A learning plan is a written outline of the resources, approach, activities and objectives that must be brought together to allow an individual or group to learn a specific skill or body of knowledge. It should not be confused with a teaching plan, which concentrates on how a teacher can guide and assist students. By contrast, a learning plan concentrates on what the learner will do, typically without any assistance from a teacher or tutor. The term learning plan is frequently used in the context of online training, supplied direct to the learner without the mediation of a teacher or tutor.

State the learning objectives you wish to see achieved by someone following the plan. Use the construction “The learner can…” For example: “The learner can create and edit documents using a range of desktop publishing software.”

Describe the approach to be used. For example: “Remote study by completion of online tasks” or “Completion of printed worksheet.”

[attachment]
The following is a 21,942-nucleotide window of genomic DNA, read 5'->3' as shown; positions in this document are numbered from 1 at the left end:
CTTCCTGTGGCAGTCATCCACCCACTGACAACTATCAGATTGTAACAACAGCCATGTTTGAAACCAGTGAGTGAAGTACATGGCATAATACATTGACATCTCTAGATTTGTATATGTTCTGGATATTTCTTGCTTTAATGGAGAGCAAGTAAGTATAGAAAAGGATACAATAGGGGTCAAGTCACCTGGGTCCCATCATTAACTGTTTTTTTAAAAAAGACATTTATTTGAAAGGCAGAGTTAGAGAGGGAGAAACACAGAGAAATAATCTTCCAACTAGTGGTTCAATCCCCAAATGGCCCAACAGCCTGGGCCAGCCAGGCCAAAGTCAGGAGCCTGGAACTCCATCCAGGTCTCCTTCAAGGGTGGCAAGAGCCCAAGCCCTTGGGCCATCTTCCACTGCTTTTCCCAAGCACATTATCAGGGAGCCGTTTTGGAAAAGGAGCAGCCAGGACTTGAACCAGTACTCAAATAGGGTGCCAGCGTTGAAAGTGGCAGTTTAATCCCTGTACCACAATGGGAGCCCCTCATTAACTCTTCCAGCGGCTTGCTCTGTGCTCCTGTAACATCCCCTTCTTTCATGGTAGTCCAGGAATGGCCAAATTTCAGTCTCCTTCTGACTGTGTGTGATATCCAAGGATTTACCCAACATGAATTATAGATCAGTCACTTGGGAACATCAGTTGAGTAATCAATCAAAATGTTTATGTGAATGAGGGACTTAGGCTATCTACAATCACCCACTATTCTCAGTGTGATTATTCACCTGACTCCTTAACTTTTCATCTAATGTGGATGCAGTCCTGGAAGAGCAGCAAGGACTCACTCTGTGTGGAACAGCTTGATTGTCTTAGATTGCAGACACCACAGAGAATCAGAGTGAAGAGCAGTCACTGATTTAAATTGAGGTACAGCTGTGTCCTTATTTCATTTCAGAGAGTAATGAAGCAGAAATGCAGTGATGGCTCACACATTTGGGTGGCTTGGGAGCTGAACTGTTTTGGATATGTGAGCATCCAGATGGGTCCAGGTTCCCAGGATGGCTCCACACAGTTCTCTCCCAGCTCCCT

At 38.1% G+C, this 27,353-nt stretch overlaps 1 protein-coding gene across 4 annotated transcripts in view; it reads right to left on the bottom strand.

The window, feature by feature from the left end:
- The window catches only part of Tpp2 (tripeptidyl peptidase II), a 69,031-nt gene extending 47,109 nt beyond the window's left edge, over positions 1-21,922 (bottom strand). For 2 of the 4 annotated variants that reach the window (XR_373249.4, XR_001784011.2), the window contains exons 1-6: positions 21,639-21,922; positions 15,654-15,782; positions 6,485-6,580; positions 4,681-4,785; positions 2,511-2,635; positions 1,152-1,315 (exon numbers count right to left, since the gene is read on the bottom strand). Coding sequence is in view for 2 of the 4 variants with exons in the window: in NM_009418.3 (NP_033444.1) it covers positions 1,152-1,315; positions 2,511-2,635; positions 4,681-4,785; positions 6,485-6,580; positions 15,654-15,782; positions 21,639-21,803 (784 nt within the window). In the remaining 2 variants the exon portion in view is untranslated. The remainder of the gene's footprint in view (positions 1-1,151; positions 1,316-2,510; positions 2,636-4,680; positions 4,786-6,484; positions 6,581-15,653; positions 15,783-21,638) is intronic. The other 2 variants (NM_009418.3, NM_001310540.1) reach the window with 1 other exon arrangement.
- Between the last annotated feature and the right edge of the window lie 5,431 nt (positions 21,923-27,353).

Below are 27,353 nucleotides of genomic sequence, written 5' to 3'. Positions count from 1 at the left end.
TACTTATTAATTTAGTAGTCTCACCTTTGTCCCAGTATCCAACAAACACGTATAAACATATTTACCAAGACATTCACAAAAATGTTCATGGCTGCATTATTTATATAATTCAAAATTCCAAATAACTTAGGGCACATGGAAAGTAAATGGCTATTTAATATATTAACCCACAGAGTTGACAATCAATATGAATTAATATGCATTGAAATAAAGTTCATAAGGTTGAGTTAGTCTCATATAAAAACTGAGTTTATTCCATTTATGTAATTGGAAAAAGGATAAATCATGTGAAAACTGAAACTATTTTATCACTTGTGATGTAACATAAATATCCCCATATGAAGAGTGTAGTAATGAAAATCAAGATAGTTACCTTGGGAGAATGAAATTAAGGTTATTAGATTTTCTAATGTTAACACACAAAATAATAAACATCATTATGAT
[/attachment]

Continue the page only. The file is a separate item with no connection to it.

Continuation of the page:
List the activities the learner will undertake. For example: “Planning, laying out, drafting and editing a magazine article using a specified software package, either Adobe InDesign or Quark Express. Article to be 500 words maximum with as many as three colour photographs.”

Research and compile a list of resources needed to implement the plan. These might include hyperlinks to online training materials—such as videocasts or interactive animations—

software manuals, downloads of specific software or a portfolio of projects successfully completed by other learners.

Present the plan as a written document under the headings: “Learning Objectives”, “Approach”, “Activities”, “Resources”.

Add a final heading: “Feedback”. This is a space on the plan for the learner to add any comments after completing the training.

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